Want to support a startup? be a startup? Research Crowdfunding first

Crowdfunding has emerged as an innovative way to get a business off the ground. Taking advantage of the Internet and social media, crowdfunding allows businesses to gather resources from people who want to help fund a startup.

Most crowdfunding projects seek contributions from people who think they have a great idea for a company, invention or project – but those who contribute won’t actually become part owners. Instead they may receive mention of their support or a gift, such as a T-shirt.

ID-100183758The 2012 Jumpstart Our Business Startups (JOBS) Act was designed to make it easier for startups to find investors – who will own equity in the new business – through crowdfunding.

The concept comes with advantages as well as potential pitfalls. For the creator, there is a risk that details posted online could be copied. For the small time investor, there is a potential for fraud.

Kickstarter recently canceled a project that it determined was a fake startup (Kobe Red – 100% Japanese Beer Fed Kobe Beef Jerky) just days before cash was to be released.

If you would like to give to a crowdfunding project, BBB has the following recommendations:

  • Investigate before you give. Find out what you can about the entrepreneur, artist or charity and see if it looks legitimate. Are there details on Facebook or other social media? Do they offer links for further verification?
  • Ask questions. Don’t be afraid to request information from the startup before you decide to pledge.
  • Budget your investment. Don’t give money you can’t afford to lose.
  • Don’t count on a deduction unless it’s a non-profit. Contributions to a crowdfunded charitable cause are not tax deductible unless the group receiving the funds is a 501 (c)(3) organization.
  • Report suspicious accounts. If you see a suspicious account on a crowdfunding site, report it. Supply as much detail as you can.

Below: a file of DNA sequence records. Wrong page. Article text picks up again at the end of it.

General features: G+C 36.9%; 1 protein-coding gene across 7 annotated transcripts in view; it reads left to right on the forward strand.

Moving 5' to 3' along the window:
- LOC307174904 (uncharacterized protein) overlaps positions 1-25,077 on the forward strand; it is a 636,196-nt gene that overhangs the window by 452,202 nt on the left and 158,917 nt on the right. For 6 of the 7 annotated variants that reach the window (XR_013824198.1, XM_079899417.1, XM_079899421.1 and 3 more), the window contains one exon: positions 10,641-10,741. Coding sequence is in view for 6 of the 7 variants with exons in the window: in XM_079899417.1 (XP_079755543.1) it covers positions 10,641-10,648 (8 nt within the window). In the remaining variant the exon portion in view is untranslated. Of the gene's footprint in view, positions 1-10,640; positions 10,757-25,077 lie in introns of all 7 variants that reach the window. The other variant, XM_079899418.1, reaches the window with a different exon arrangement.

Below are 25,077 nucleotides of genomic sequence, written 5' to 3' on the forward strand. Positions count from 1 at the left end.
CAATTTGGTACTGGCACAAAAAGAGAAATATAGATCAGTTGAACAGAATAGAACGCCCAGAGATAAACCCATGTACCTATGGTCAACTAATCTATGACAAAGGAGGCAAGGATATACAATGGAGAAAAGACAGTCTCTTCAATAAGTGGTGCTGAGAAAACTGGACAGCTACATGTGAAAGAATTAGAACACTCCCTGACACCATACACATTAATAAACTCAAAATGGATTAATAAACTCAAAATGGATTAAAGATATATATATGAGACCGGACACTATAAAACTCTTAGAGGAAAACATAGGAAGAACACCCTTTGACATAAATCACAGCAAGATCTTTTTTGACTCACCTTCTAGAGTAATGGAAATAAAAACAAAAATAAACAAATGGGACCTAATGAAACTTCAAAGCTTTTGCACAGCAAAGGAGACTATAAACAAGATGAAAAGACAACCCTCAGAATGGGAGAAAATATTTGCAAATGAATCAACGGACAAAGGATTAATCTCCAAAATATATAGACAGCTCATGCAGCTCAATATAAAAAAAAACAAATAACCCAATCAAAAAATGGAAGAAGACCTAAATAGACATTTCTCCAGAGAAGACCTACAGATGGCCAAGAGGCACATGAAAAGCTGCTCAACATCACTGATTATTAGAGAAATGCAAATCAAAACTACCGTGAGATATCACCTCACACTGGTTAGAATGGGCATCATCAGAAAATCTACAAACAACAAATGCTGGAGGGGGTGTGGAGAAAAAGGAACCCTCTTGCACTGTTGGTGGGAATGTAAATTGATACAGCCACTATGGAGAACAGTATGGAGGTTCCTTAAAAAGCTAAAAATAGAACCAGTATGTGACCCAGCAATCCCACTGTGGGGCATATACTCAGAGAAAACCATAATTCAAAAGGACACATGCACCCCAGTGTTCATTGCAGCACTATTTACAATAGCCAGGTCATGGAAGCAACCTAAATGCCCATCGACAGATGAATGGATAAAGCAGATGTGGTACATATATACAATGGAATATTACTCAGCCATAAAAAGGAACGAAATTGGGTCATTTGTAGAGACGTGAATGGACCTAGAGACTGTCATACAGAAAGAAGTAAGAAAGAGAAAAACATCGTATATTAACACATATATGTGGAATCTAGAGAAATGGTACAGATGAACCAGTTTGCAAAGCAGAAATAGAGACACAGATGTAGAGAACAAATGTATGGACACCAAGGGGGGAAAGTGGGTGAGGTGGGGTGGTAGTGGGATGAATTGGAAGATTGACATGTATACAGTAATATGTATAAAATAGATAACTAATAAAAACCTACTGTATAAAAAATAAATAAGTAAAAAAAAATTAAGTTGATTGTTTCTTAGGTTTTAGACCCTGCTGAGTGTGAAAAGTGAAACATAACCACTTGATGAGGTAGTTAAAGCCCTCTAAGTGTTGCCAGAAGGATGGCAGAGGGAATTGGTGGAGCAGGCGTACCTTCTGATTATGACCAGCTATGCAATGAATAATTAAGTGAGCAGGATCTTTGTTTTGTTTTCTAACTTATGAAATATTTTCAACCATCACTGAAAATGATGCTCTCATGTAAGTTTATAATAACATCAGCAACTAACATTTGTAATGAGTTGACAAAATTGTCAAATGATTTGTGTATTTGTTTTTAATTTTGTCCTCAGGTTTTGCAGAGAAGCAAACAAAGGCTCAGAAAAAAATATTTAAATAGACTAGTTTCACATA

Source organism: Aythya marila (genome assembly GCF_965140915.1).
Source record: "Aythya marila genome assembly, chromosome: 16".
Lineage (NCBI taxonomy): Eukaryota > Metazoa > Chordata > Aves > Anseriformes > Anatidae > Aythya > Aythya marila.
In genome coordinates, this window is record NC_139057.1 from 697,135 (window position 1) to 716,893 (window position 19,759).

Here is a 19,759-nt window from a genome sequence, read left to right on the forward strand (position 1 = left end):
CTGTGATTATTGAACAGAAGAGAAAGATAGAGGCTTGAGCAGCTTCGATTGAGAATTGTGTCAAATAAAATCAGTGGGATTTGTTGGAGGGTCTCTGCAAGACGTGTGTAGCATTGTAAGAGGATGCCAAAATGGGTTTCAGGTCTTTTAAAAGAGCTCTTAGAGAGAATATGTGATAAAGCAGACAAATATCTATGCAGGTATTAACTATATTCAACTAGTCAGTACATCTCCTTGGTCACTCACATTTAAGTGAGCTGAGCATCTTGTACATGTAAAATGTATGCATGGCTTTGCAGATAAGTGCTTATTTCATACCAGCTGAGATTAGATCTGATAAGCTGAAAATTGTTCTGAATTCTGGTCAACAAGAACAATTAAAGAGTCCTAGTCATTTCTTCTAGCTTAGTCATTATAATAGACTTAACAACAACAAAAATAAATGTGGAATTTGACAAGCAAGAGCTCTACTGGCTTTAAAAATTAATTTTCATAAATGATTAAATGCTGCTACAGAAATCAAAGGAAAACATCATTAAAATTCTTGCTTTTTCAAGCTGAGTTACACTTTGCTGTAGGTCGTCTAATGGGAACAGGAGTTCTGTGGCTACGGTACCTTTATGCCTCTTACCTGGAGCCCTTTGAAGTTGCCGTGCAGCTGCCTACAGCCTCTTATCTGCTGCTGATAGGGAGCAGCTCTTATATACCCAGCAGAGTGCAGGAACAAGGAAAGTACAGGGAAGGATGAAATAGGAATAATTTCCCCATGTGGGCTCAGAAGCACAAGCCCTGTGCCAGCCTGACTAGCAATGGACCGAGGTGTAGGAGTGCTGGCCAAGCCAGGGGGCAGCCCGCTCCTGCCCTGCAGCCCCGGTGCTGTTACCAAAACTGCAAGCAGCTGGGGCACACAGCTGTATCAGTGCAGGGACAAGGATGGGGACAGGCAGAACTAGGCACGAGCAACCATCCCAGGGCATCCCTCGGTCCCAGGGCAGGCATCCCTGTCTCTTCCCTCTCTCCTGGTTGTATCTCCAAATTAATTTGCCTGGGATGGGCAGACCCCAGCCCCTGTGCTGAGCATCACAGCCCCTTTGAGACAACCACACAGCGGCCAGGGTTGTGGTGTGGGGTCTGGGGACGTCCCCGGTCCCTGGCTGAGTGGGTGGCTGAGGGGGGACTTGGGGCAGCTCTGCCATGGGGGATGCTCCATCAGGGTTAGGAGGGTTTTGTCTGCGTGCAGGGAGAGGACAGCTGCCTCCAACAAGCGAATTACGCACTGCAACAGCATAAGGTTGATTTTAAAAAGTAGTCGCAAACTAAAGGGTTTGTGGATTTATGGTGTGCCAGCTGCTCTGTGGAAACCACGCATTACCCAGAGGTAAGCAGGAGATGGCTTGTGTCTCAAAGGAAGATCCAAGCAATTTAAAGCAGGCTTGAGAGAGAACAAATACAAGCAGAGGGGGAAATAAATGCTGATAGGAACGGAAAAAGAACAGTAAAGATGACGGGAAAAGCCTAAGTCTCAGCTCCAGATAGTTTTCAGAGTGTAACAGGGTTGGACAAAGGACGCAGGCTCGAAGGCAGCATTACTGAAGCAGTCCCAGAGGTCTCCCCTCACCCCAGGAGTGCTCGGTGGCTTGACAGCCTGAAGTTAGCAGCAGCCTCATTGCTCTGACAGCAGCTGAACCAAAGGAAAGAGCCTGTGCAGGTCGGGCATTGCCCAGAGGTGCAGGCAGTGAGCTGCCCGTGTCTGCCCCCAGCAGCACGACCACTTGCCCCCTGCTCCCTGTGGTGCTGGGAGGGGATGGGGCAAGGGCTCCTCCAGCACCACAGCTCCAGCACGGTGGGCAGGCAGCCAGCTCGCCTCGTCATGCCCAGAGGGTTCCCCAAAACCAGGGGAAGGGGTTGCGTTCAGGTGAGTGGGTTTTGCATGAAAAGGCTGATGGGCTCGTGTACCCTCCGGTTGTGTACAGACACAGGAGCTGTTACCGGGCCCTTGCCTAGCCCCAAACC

The U.S. Small Business Administration has a few tips for entrepreneurs who are interested in using crowdfunding:

  • Understand your commitment. Have a careful strategy, perfect your pitch to ensure it connects with your target investors.
  • Have resources to promote your pitch. Maintain momentum by being responsive to calls, emails and social media comments.
  • Find ways to create a buzz. Learn who your potential investors are and how to persuade them.
  • Be prepared for questions. Be ready to tell potential investors how you will spend the money, about your exit strategy, long- and short-term goals and what preparations you have in place.

1 Comment

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One response to “Want to support a startup? be a startup? Research Crowdfunding first

  1. Mark Burrows

    As entertaining as the concept sounds, I don’t care for crowdfunding. It is a high risk way to start up a business or a charity. Even with the best intentions you may not get off the ground. Returning the donated funds are near impossible and that is just going to leave a sour taste in the mouths of those who were exited about the project and pitched it.
    Then yes, it is a perfect venue for scam operators and con artists to ply their talents to. They could just as easily start legitimate projects then back out or disappear at the last minute. Never mind the fake ones.
    If you want to start a business, you have to do it the old fashioned way. Do something else for a while, save some money and borrow the rest. It is up to you and your confidence to succeed, pay off the loan, and grow.
    Overnight success is more fairytale than reality. Yes it has happened, and it gets glorified by the media and Hollywood, but they do not tell of the failures who reach for the brass ring for instant wealth and fall into misery. They also do not tell the stories of the people who work hard and build their business the hard way having to stretch their budget until they clear their debts and in the same time managed to make a name for themselves.
    I would never support anyone looking for a quick way to get a start. If I was a person of financial wiles and wealth, and I saw a good idea, I would take in under my wing as an investment, making sure that I always owned a piece of it. I would not allow the creator of the business to go public and sell the business as shares to stockholders, leaving only myself as the only percentage owner and the one with first option for buyout. But, I am not a wealthy man who dabbles in finances, but I could have been. I just took a different road in life.

    Mark Burrows

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